When you go for your morning or evening walk with your spouse or friends (or even dog), what is it that you generally talk about? Well, usually you’ll be bitching about your boss or plotting out the diabolical business kill you are going to make that day or the next. Or, how totally committed the government is in trying to take away as much of your money through absurd ancillary taxes and telling you when to stand and sit, what to say and wear, what to eat and drink; sometimes, it may even be about a new recipe that you’ve come across or a spot of gossip about the neighbours.
But it will not be about how stunning the laburnums look, or a question as to why the koels seem to be hysterical these days, or what the heck that little rotund beetle is doing, rolling a ball of dung across the path (if you see it at all). For the most part, most of us are, alas, blind and deaf to “everyday” nature around us. We just don’t notice it.
And yet, if you do pause to stand and stare — and listen — you can be let into a whole new universe that exists all around you, and will hold you in its thrall for the rest of your life, even in big cities (Though, of course, the more rural areas and smaller towns with larger gardens, parks and wooded areas hold an advantage). So, how do you get taken in, hook, line and sinker?
The first obvious prerequisite would appear to be to spend as much time outdoors as possible. That said, a lot of god’s creatures have also discovered the advantages of staying at home with us. It’s cool, (hopefully) clean, and food is usually easily available — and there is the bonus of being able to make monstrous human beings scream and flee when they spot you – especially if you’re a mouse or cockroach (but make yourself scarce because they’ll be back with murder on their minds!) So you, the human, can observe the birds, beasts and insects of the field within the comfort of your home, even if they do give you the odd panic attack.
The key word here is “observe”. A passing glance will not do. Sit down, take a little time out and watch how that gecko on the wall stealthily stalks a fly or mosquito or cockroach. (It can be more interesting than yoga!) I’ve watched a gecko plot its strategy to take down a moth that settled — after much blundering — on the wall opposite to the one it was on. It sped upside down on the ceiling at the edge of the wall right to the other side — and then began the slow, stealthy stalk that any tiger or leopard would have been envious of! The moth didn’t know what hit it. And observe not only with your eyes, but maybe, even more so with your ears. So, stand, stare and listen.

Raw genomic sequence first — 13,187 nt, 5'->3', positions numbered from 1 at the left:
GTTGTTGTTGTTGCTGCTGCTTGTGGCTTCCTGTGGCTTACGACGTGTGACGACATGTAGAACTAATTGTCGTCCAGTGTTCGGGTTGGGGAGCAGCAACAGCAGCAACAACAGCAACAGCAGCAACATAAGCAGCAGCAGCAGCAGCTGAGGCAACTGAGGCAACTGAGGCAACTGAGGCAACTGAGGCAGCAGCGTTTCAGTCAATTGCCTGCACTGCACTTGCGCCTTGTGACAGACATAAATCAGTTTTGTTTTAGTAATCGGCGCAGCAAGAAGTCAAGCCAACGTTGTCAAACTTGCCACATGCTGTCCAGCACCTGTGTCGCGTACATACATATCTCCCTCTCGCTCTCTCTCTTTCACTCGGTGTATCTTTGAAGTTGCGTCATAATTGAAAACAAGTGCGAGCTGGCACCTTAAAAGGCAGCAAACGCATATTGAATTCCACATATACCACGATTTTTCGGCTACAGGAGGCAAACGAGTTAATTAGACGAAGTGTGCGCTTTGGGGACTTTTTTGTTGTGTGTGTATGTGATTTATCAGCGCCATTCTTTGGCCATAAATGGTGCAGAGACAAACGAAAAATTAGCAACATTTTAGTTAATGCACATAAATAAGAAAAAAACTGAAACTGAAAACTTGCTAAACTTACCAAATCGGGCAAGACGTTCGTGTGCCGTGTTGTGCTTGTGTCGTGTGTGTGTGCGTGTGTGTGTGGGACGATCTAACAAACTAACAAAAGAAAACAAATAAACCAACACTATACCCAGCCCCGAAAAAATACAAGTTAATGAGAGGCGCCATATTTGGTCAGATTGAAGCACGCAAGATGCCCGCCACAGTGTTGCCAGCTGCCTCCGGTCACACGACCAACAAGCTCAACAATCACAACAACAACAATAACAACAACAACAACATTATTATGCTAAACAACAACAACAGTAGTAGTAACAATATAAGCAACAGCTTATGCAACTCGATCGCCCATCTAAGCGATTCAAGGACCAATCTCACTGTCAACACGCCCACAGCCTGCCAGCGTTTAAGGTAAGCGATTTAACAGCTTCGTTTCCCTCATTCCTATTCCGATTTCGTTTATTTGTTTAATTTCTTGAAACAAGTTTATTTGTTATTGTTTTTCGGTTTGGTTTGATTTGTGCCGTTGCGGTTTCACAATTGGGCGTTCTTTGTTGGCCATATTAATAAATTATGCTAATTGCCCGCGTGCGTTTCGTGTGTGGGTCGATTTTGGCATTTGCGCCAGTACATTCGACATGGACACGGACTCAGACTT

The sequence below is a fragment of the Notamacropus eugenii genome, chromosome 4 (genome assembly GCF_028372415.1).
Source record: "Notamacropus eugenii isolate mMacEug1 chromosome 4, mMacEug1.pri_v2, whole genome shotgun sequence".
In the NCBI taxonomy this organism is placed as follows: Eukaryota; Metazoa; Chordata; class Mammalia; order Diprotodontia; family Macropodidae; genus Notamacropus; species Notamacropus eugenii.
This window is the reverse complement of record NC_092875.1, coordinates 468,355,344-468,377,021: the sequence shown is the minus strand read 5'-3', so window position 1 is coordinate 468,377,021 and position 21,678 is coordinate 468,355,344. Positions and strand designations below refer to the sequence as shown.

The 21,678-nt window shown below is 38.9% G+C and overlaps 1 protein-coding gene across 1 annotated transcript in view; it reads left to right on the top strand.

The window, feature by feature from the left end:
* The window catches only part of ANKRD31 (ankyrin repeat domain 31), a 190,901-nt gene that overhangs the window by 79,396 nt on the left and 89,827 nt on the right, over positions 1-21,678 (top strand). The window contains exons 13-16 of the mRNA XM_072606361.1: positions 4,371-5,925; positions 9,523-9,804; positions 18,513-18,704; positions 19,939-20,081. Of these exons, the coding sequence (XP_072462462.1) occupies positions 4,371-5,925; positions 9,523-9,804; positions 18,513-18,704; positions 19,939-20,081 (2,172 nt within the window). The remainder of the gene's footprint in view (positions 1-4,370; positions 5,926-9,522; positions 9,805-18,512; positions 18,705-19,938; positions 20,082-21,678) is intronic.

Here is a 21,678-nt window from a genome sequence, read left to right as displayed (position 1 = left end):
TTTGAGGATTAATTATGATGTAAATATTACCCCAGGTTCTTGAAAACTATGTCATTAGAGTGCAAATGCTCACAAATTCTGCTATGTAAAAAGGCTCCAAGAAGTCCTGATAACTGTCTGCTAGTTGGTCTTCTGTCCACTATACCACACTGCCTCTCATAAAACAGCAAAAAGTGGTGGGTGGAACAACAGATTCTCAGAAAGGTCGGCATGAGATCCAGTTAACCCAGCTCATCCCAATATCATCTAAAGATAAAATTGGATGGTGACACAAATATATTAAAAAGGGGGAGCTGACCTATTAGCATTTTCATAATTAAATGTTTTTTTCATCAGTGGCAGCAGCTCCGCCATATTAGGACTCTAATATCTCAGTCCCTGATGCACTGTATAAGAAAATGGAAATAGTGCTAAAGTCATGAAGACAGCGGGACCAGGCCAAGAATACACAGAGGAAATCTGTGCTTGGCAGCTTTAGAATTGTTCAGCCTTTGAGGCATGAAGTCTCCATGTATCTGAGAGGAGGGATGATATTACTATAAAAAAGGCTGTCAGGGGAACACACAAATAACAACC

The next thing you need is a magnum dose of curiosity. How did the gecko manage to skim across the ceiling upside down without falling? The great god Google will have a fascinating explanation. Similarly, what the heck are dragonflies doing, dipping and touching down on the shiny bonnet of your car? How is it that spiders don’t get entangled in their own webs? Every fresh observation you make must be tagged with a host of questions: what? where? why? why not? when? If you can’t think of questions to ask, take a child along with you!
With curiosity comes a sense of wonder. What’s the technology behind the fact that while it’s almost impossible to peel a raw banana, it peels so easily when it’s ripe and ready to eat? For that matter, how did so many types of fruits realise that birds, animals and insects (and us) were suckers for sugar and nectar, and seduced by the colour red? Where the heck did the 300 singing bullfrogs turn up from overnight on a monsoon morning in an erstwhile dried ditch? Where were they just the day before?And where will they go tomorrow? Believe it or not, all these creatures, big or small, have their own schedules and timetables to follow, just as we do.
Sometimes, the realisation of exactly how and the scale at which nature works can be jaw dropping. Some years ago, I did a ballpark estimate of the number of tiny spiders that spider wasps stashed away as baby food at any one time in the residential complex where I lived. The estimate for indoor spider wasp nurseries was 25,000 spiders, probably more than double that if you took common areas (such as balconies, stairwells and lobbies) into account. So, you ask yourself the obvious question: what would happen if those spiders had lived? How would have the balance of nature been disturbed? Would they have taken over the world?
The more you look and listen, the more you will become aware of the rest of the world’s inhabitants — and what’s happening in their lives. You’ll know by the sound of heckling bird calls, that there’s a cat on the prowl (and the cat will know that its cover has been blown). Perhaps, the biggest and most significant realisation will be that it’s these creatures of jungleland — the insects, amphibians, animals, reptiles, birds, fishes, trees, plants — and all forms of microscopic and aquatic life — which are running the show on the planet. Not us.
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